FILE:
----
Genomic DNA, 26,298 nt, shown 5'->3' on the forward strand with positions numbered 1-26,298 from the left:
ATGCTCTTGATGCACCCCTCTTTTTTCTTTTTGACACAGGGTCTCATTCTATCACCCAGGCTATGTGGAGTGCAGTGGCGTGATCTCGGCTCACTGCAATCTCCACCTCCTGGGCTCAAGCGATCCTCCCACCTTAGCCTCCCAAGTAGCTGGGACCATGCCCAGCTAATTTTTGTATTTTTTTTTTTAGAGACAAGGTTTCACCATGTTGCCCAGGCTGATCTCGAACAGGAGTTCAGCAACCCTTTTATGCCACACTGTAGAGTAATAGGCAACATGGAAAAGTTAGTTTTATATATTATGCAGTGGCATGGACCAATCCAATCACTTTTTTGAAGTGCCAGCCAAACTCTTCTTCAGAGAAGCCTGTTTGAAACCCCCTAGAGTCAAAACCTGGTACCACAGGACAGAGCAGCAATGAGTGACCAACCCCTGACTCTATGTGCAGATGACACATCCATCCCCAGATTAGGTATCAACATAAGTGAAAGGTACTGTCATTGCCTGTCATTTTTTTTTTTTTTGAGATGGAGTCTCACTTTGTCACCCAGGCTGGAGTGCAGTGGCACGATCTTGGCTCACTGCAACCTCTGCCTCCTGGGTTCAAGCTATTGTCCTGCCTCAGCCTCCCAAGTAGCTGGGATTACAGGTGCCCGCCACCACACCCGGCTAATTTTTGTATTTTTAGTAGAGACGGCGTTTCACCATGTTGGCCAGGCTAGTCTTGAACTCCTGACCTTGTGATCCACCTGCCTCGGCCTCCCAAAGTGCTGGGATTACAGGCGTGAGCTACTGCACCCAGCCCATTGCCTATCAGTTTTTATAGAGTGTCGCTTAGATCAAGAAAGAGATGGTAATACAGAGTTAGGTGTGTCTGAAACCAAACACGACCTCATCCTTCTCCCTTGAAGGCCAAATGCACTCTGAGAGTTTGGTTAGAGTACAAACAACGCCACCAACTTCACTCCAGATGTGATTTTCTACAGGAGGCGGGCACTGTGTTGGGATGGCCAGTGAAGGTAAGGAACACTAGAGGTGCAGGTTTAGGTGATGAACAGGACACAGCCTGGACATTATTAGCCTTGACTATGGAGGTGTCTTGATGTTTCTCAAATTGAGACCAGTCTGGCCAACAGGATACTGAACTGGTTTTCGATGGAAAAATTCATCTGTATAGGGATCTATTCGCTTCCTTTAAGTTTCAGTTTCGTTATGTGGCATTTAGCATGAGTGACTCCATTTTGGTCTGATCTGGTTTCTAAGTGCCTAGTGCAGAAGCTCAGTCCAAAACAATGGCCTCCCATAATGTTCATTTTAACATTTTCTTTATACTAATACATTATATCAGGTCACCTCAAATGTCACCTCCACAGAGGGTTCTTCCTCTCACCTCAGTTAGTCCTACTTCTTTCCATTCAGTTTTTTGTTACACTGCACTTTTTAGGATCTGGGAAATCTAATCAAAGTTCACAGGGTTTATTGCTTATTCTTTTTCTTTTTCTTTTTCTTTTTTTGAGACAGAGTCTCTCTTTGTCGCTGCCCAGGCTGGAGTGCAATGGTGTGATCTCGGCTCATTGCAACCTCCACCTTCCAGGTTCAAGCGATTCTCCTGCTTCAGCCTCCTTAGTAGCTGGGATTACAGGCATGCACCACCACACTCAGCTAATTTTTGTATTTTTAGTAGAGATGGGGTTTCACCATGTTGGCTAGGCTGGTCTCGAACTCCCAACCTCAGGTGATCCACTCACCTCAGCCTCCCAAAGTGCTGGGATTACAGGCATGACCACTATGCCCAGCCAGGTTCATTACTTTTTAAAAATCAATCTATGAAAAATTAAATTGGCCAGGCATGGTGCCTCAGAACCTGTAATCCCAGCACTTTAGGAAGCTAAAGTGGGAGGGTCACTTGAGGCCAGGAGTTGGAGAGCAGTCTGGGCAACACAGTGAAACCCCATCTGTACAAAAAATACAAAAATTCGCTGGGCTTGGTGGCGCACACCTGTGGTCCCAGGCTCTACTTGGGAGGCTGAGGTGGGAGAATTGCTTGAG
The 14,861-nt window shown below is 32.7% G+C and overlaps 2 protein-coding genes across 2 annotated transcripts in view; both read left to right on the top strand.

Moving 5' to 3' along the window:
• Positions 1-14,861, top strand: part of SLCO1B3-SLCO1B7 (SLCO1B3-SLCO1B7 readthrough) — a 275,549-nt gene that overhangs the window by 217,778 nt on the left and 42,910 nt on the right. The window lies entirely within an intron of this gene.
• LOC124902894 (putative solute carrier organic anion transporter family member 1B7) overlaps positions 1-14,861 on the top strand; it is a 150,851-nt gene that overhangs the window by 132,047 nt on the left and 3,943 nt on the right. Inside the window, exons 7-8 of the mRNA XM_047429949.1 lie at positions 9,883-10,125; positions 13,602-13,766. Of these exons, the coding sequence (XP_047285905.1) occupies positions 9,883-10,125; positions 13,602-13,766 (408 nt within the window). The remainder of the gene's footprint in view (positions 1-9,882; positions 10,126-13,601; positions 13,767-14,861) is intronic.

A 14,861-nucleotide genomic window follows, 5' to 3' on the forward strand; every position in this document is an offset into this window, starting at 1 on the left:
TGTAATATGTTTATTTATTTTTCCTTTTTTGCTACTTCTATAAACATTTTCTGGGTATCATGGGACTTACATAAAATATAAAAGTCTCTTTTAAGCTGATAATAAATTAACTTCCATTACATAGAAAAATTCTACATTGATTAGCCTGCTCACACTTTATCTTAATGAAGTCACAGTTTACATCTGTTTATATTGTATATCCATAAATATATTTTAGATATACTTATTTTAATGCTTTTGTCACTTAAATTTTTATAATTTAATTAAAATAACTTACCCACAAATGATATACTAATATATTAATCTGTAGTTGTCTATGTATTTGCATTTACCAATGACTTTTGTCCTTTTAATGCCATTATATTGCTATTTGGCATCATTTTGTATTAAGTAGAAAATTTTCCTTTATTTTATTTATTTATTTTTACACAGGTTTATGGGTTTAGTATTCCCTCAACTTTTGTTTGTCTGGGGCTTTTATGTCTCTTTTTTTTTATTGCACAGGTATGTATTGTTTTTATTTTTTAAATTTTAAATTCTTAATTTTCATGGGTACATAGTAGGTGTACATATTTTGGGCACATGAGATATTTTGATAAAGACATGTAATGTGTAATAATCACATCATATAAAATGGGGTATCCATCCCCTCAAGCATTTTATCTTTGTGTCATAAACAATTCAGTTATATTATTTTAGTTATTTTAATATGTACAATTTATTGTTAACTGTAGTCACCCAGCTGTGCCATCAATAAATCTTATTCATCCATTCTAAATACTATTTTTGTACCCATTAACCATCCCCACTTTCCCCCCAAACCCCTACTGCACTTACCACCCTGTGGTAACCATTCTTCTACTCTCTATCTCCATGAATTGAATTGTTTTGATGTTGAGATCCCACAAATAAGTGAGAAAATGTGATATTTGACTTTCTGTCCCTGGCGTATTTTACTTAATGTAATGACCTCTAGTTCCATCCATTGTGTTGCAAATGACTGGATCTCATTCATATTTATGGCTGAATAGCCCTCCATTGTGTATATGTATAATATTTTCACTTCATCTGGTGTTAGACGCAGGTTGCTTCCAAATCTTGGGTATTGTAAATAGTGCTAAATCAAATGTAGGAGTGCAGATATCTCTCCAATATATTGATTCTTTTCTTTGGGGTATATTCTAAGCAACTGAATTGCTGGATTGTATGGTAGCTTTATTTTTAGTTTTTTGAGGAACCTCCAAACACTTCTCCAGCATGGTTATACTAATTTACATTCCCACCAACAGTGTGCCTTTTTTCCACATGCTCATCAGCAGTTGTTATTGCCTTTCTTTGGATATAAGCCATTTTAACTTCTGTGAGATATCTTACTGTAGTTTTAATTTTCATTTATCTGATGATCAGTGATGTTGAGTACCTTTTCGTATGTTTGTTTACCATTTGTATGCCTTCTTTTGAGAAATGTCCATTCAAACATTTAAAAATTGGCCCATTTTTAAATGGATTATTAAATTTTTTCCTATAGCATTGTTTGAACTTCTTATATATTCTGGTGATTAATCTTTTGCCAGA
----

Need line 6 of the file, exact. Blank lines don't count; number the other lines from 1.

• LOC124902894 (putative solute carrier organic anion transporter family member 1B7) overlaps positions 1-14,861 on the top strand; it is a 150,851-nt gene that overhangs the window by 132,047 nt on the left and 3,943 nt on the right. Inside the window, exons 7-8 of the mRNA XM_047429949.1 lie at positions 9,883-10,125; positions 13,602-13,766. Of these exons, the coding sequence (XP_047285905.1) occupies positions 9,883-10,125; positions 13,602-13,766 (408 nt within the window). The remainder of the gene's footprint in view (positions 1-9,882; positions 10,126-13,601; positions 13,767-14,861) is intronic.